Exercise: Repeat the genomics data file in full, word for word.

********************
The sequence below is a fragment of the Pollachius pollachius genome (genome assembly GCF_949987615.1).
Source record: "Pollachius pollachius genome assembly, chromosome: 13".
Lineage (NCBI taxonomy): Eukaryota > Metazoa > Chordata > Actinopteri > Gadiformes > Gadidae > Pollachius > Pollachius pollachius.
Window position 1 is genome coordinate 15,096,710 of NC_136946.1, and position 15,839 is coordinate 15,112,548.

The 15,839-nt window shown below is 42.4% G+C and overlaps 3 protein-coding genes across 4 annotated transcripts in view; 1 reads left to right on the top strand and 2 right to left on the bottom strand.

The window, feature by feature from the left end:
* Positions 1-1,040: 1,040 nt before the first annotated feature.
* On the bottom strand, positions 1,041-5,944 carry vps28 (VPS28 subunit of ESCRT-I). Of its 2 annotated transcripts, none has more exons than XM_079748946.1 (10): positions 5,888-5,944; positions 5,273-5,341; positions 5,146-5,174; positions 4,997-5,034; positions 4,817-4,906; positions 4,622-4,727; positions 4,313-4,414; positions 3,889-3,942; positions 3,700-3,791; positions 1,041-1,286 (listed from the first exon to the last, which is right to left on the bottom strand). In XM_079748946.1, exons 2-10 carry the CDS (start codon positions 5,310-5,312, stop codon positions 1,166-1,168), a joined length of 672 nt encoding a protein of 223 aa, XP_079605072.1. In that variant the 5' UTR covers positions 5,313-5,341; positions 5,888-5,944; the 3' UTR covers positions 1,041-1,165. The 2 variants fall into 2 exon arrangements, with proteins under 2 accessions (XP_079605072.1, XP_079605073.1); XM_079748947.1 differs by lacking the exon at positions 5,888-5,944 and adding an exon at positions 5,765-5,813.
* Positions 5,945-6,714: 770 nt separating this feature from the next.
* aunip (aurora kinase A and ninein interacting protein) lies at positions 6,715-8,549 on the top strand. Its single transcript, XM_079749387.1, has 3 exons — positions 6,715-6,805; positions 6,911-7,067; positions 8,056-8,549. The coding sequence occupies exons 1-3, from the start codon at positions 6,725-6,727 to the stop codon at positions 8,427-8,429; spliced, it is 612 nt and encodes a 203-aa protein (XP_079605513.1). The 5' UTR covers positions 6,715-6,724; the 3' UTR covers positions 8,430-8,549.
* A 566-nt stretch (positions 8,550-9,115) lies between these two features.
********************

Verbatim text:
The sequence below is a fragment of the Pollachius pollachius genome (genome assembly GCF_949987615.1).
Source record: "Pollachius pollachius genome assembly, chromosome: 13".
Lineage (NCBI taxonomy): Eukaryota > Metazoa > Chordata > Actinopteri > Gadiformes > Gadidae > Pollachius > Pollachius pollachius.
Window position 1 is genome coordinate 15,096,710 of NC_136946.1, and position 15,839 is coordinate 15,112,548.

The 15,839-nt window shown below is 42.4% G+C and overlaps 3 protein-coding genes across 4 annotated transcripts in view; 1 reads left to right on the top strand and 2 right to left on the bottom strand.

The window, feature by feature from the left end:
* Positions 1-1,040: 1,040 nt before the first annotated feature.
* On the bottom strand, positions 1,041-5,944 carry vps28 (VPS28 subunit of ESCRT-I). Of its 2 annotated transcripts, none has more exons than XM_079748946.1 (10): positions 5,888-5,944; positions 5,273-5,341; positions 5,146-5,174; positions 4,997-5,034; positions 4,817-4,906; positions 4,622-4,727; positions 4,313-4,414; positions 3,889-3,942; positions 3,700-3,791; positions 1,041-1,286 (listed from the first exon to the last, which is right to left on the bottom strand). In XM_079748946.1, exons 2-10 carry the CDS (start codon positions 5,310-5,312, stop codon positions 1,166-1,168), a joined length of 672 nt encoding a protein of 223 aa, XP_079605072.1. In that variant the 5' UTR covers positions 5,313-5,341; positions 5,888-5,944; the 3' UTR covers positions 1,041-1,165. The 2 variants fall into 2 exon arrangements, with proteins under 2 accessions (XP_079605072.1, XP_079605073.1); XM_079748947.1 differs by lacking the exon at positions 5,888-5,944 and adding an exon at positions 5,765-5,813.
* Positions 5,945-6,714: 770 nt separating this feature from the next.
* aunip (aurora kinase A and ninein interacting protein) lies at positions 6,715-8,549 on the top strand. Its single transcript, XM_079749387.1, has 3 exons — positions 6,715-6,805; positions 6,911-7,067; positions 8,056-8,549. The coding sequence occupies exons 1-3, from the start codon at positions 6,725-6,727 to the stop codon at positions 8,427-8,429; spliced, it is 612 nt and encodes a 203-aa protein (XP_079605513.1). The 5' UTR covers positions 6,715-6,724; the 3' UTR covers positions 8,430-8,549.
* A 566-nt stretch (positions 8,550-9,115) lies between these two features.